Strategic ignorance and philanthrocapitalism

How does the private sector strategically use poor quality data for its own benefit? In this talk, Linsey McGoey discusses how weak evidence-based policy can paradoxically be a powerful tool in the political economy of global health.

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The growing role of philanthropic foundations

What makes a philanthropic gift a philanthropic gift? It is a question that has been at the heart of the social sciences for two centuries, as scholars from Mary Wollstonecraft and Thomas Paine onwards have grappled with the question of the comparative value of government welfare versus private charity.

Bill Gates leads the largest philanthropic foundation in global health

In recent years, the question of how philanthropic gifts are defined has taken on new urgency. A new generation of philanthropic donors have started to label their corporate activity ‘philanthropic’ even when their giving directly serves their personal business interests.

Weak data, an advantage for the private sector?

This talk explores what’s new and not new about the rise of philanthrocapitalism and its influence on global health in particular. In particular, I argue that the evidence-base attesting to the economic and social benefits of subsidizing private-sector actors to help realize global health goals is far weaker than proponents of public-private partnerships typically acknowledge.

My main point is that this weak evidence-based is useful for private stakeholders and for-profit companies, rather than a disadvantage. Drawing on the growing field of ‘ignorance studies,’ the talk concludes with a few general points about the usefulness of strategic ignorance to corporate actors in health.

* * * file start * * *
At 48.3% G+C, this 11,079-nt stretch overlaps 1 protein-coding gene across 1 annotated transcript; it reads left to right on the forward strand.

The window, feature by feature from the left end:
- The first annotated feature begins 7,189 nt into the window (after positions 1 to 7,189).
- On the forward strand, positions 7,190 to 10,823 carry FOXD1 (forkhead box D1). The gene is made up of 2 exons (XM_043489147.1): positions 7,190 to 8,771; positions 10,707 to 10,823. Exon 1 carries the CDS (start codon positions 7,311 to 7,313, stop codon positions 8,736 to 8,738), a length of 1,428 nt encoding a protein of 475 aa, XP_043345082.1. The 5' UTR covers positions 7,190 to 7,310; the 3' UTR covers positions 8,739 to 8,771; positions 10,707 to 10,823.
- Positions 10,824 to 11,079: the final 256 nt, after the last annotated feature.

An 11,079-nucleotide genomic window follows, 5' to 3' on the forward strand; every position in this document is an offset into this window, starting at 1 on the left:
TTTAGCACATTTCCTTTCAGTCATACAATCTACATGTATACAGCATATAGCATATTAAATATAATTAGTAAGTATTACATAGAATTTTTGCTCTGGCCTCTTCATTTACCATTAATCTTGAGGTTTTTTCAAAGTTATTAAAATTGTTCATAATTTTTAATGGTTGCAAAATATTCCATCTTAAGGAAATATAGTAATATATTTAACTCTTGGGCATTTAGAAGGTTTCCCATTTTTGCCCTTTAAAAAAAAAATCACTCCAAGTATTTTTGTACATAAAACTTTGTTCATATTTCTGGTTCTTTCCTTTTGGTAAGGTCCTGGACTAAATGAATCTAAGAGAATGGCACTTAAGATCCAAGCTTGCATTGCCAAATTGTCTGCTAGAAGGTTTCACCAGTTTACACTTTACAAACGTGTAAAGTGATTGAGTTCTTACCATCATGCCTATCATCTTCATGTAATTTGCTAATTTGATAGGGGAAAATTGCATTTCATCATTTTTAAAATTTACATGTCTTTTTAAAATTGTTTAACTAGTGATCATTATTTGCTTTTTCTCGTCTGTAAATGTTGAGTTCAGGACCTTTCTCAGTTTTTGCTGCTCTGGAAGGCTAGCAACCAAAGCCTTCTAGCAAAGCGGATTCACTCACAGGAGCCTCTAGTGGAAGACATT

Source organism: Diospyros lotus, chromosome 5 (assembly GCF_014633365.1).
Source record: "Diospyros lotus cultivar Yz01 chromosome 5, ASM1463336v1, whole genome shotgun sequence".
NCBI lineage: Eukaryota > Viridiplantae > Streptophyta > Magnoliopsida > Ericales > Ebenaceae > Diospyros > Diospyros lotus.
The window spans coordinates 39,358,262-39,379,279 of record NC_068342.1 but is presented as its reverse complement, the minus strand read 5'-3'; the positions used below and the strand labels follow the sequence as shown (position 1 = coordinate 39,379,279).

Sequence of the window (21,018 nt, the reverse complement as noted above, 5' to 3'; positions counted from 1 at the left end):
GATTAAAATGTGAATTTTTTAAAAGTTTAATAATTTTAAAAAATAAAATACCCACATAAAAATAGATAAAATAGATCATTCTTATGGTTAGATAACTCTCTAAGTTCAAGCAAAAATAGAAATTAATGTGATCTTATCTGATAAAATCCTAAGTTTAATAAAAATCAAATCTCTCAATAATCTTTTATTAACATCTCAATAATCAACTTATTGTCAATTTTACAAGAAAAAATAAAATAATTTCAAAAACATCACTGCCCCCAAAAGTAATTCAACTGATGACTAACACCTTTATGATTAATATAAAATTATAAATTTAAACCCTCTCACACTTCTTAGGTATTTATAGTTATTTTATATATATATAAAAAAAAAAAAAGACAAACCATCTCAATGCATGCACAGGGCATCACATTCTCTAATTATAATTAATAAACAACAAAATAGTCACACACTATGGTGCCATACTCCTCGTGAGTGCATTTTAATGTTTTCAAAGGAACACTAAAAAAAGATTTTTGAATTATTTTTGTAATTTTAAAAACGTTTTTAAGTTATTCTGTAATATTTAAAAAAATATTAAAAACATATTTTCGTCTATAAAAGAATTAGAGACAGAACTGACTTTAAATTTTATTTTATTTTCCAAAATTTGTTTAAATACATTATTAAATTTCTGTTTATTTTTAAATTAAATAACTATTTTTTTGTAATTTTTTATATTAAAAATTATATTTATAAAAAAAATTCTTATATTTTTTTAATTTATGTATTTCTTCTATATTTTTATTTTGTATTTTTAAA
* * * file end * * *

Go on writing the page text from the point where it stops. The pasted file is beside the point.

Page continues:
About Linsey McGoey

Linsey McGoey, Associate Professor at the University of Essex

Linsey McGoey is an Associate Professor in social theory and economic sociology at the University of Essex. She is recognized for playing a pioneering role in the establishment of ignorance studies, an interdisciplinary field focused on exploring how strategic ignorance and the will to ignore have underpinned economic exchange and political domination throughout history.

She is author of No Such Thing as a Free Gift (Verso, 2015) and The Unknowers: How Strategic Ignorance Rules the World (Zed, forthcoming, 2019). She is a founding co-editor of the Routledge Research in Ignorance Studies book series, and core editorial board member at Economy and Society.

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On the seminar series "Global Health Unpacked"

“Global Health Unpacked” is a seminar series that aims to bring together the global health community on a regular basis to critically discuss key debates in Global Health in informal and interactive seminars. Guest speakers (both from the University of Oslo and from other universities) will bring an original perspective to the topic and engage in a conversation with the audience.

With this forum, we also hope to facilitate exchanges and collaborations between global health researchers and students present in Oslo and foster interdisciplinary research. “Global Health Unpacked” is jointly organized by the research group Power and Politics of Global Health, Centre for Development and the Environment and the UiO Centre for Global Health.

Published Apr. 11, 2019 4:26 PM - Last modified Apr. 12, 2019 10:37 AM